I love it. I think it’s amazing that there are still VX1000s out there working. I love that aesthetic. I just did it for so long that I felt like I ran the gamut with it and did as much as I could do and I wanted to try new things. But it’s rad seeing guys like Brian Panebianco from Philly and his Sabotage videos. His stuff is fucking sick. His videos feel like the stuff that we did back in the late ‘90s and early 2000s and it’s cool to see that some of those guys are carrying that tradition on and still killing it.
Was there a conceptual backbone for The Flat Earth or is just raw shredding?
The last film I made, We Are Blood, was this huge mega film with the biggest budget in skateboarding and all this craziness associated with it. It was an amazing experience for me because it was very challenging to complete the process. After I was done with that film I took a breather and started my own production company called Ghost. Luckily, I got a couple of jobs right off the bat and took all of that money and invested it in cameras. And it kinda dawned on me, like, I have all this gear. Why don’t I just make another skate film? I’ve made 25-30 skate films over the last 20-plus years but I’ve never really made one on my own. And right around that time I started noticing some of these younger guys like Jamie Foy and Carlos Iqui and I was, like, man, what if I just do it with some of these up-and-coming guys when I’m not doing non-skate stuff. It started as a labor of love. There’s no companies backing it or sponsoring it. We did it 100-percent on our own. I hate the term homie, but the guys keep saying it’s like a homie video. For me, it feels like one of the most true skate films I’ve ever made. I’ve spent my life savings on this project, which is why we’re putting it on iTunes. Hopefully I can at least break even. I’ll be satisfied with that. But I think these projects are bigger than the film itself. It’s really cool when you can help build somebody’s skate career. It’s cool to be a part of that process.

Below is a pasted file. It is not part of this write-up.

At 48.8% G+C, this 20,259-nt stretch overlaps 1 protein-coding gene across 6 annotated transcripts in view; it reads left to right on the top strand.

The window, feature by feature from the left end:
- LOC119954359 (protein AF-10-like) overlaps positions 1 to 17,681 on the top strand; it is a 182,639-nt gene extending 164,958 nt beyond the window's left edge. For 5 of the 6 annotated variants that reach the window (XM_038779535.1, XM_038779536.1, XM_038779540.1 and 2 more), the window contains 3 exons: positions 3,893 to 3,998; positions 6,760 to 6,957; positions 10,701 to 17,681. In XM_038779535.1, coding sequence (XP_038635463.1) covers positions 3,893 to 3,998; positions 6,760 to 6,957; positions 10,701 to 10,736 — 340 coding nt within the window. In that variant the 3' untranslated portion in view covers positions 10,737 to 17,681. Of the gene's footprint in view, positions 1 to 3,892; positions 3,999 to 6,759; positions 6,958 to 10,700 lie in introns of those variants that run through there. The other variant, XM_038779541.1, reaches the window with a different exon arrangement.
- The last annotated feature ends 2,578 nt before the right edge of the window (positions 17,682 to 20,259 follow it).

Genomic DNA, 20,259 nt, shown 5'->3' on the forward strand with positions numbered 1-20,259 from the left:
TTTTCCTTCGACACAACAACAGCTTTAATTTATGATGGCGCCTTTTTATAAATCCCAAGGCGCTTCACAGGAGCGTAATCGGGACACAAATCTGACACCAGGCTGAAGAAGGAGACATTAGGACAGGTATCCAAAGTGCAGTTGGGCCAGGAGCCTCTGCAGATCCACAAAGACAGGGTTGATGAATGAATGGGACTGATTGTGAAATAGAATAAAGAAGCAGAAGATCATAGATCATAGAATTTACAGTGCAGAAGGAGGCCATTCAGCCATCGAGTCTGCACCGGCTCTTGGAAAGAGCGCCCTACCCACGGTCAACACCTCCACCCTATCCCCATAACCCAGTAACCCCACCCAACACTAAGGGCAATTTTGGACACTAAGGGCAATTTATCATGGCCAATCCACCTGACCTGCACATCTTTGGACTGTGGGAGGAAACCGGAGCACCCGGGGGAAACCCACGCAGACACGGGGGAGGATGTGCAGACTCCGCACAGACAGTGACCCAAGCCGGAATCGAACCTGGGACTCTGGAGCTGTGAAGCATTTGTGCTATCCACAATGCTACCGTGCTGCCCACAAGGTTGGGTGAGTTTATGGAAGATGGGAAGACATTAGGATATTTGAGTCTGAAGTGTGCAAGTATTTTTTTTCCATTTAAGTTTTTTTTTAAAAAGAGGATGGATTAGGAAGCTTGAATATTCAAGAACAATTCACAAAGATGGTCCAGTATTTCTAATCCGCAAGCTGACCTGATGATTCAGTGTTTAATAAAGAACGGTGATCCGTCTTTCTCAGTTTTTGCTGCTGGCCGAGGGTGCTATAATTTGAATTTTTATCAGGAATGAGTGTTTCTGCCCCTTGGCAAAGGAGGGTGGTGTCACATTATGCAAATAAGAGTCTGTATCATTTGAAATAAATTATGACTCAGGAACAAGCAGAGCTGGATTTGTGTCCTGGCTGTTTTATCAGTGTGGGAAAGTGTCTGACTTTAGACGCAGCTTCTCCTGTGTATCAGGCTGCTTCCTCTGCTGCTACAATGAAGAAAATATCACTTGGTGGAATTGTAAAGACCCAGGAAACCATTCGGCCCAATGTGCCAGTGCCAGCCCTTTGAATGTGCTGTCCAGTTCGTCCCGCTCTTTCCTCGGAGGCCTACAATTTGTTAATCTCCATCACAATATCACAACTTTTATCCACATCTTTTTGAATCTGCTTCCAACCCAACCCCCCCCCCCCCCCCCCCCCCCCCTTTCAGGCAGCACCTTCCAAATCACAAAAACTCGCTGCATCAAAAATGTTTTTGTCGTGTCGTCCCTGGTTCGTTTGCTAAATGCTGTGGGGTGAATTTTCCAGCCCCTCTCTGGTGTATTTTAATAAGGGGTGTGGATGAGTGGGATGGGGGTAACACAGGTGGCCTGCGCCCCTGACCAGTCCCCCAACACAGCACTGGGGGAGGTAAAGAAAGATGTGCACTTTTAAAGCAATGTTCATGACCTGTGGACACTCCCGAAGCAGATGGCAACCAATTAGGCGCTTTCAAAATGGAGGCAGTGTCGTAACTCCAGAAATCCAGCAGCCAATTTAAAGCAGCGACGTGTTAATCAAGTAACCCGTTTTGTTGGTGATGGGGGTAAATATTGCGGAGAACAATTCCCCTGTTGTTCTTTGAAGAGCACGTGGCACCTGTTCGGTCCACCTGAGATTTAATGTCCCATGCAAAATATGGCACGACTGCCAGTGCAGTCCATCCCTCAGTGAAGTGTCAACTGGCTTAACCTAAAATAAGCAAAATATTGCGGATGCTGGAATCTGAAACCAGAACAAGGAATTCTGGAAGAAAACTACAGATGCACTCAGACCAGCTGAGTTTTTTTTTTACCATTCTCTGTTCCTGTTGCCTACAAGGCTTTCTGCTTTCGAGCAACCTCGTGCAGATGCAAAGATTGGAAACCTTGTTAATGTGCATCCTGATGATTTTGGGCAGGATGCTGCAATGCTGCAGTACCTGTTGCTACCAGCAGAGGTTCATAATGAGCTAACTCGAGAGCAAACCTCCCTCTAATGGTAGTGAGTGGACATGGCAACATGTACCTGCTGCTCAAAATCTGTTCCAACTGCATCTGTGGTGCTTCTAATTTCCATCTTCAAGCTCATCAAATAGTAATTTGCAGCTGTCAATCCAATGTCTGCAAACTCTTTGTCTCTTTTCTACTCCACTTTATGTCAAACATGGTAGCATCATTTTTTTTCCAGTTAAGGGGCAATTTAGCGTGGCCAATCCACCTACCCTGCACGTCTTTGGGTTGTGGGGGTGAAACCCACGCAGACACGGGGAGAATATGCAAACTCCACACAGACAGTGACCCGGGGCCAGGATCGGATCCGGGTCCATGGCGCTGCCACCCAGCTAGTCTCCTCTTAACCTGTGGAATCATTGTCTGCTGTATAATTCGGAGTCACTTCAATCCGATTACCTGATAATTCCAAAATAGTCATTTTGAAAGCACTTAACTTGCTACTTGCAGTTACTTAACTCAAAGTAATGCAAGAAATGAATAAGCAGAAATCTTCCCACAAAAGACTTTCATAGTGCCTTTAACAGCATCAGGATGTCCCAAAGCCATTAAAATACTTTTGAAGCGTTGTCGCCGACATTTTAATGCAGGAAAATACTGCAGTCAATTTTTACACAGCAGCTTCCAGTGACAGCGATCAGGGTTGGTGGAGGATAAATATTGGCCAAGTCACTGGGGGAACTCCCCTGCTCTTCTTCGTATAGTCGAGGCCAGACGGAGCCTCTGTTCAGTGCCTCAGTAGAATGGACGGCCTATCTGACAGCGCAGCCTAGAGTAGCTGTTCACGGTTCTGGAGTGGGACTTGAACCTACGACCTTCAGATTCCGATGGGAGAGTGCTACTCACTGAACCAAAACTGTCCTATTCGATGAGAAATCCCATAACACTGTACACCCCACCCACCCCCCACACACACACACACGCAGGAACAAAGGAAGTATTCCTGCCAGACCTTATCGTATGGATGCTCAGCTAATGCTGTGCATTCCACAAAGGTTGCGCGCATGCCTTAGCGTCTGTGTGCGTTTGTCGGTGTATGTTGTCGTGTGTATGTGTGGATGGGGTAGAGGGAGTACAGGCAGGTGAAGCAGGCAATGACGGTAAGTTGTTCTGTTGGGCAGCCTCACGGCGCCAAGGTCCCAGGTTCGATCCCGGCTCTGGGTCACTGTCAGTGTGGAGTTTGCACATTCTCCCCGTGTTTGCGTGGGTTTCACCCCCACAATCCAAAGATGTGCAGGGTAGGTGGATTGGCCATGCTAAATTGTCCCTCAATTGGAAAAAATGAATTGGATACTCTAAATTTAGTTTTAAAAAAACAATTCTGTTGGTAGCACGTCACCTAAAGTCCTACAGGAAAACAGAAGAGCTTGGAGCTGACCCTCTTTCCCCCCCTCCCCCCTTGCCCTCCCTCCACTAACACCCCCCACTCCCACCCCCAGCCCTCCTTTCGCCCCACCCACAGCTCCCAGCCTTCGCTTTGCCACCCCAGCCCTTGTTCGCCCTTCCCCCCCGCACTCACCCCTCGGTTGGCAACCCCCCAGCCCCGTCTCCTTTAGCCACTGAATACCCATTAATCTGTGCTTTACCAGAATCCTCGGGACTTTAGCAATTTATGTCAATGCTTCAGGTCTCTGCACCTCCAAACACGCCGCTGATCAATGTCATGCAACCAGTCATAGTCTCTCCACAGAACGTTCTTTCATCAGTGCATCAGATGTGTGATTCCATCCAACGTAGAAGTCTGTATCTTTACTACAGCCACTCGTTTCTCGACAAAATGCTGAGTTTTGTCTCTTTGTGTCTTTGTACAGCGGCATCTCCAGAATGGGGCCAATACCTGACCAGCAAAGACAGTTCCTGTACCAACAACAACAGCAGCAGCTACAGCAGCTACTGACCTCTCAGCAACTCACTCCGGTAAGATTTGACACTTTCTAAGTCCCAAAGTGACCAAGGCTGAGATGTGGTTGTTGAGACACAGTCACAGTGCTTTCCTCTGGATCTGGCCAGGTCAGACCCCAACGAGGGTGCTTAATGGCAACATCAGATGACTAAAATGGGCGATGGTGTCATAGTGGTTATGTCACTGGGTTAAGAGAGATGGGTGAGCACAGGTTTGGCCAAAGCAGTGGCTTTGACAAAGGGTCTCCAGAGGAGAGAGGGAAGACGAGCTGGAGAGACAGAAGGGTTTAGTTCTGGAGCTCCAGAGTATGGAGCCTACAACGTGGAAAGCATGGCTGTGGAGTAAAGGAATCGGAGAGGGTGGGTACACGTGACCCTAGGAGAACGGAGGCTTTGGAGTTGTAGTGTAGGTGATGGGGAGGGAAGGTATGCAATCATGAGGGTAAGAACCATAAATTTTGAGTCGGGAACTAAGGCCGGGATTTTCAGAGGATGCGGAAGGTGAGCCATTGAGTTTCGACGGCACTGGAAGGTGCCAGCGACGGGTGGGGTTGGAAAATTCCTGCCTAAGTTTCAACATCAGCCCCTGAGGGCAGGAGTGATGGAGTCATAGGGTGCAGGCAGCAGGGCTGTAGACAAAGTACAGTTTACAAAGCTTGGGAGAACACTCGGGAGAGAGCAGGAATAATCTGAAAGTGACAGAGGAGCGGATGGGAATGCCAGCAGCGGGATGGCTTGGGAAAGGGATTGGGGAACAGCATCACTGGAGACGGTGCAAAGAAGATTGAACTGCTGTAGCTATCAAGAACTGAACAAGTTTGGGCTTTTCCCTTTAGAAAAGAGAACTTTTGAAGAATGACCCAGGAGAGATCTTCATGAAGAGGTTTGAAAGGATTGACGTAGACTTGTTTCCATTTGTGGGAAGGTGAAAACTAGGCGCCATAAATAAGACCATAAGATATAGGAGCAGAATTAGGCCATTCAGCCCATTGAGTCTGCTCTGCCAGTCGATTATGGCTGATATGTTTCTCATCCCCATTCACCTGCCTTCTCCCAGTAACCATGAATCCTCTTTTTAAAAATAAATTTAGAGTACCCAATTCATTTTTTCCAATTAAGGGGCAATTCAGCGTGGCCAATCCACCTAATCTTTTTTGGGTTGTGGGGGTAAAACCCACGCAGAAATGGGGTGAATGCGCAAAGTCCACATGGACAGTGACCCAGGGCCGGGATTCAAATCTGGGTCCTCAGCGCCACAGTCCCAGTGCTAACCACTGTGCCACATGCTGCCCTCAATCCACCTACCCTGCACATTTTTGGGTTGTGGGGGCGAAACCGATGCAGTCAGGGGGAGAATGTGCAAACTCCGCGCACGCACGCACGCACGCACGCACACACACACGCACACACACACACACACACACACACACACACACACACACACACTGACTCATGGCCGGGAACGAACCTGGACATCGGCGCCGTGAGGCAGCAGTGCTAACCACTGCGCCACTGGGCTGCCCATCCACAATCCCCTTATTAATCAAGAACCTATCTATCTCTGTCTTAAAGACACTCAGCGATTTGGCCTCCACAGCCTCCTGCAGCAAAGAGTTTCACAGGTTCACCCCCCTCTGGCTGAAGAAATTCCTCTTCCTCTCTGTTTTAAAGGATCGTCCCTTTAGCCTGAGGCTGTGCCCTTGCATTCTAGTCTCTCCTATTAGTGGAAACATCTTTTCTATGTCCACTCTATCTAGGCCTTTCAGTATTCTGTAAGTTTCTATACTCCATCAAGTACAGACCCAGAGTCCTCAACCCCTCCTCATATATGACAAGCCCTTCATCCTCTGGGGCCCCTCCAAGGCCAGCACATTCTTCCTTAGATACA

Were there specific skate videos from your childhood that made you want to make skate films?
Oh yeah. When I was a kid I was so green and sheltered. I had a challenging childhood and the thing I always looked to was skate videos. They taught me everything: music, what’s right, what’s wrong, what’s cool, what the world’s like. They helped guide me. All the early Powell videos and Sick Boys, everything that Stacy Peralta did, seeing all that stuff was very powerful and having the opportunity now to do that myself is a really cool feeling. I’m 44 years old and it’s pretty insane to have the chance to make one last skate film. I’d love to keep doing them forever, but who knows. I’ve always had this weird outlook that we’re only here today and we’re never here tomorrow. I just want to leave my mark and contribute to skateboarding and hopefully there are kids out there who see it and get something out of it the same way I did when I was a kid.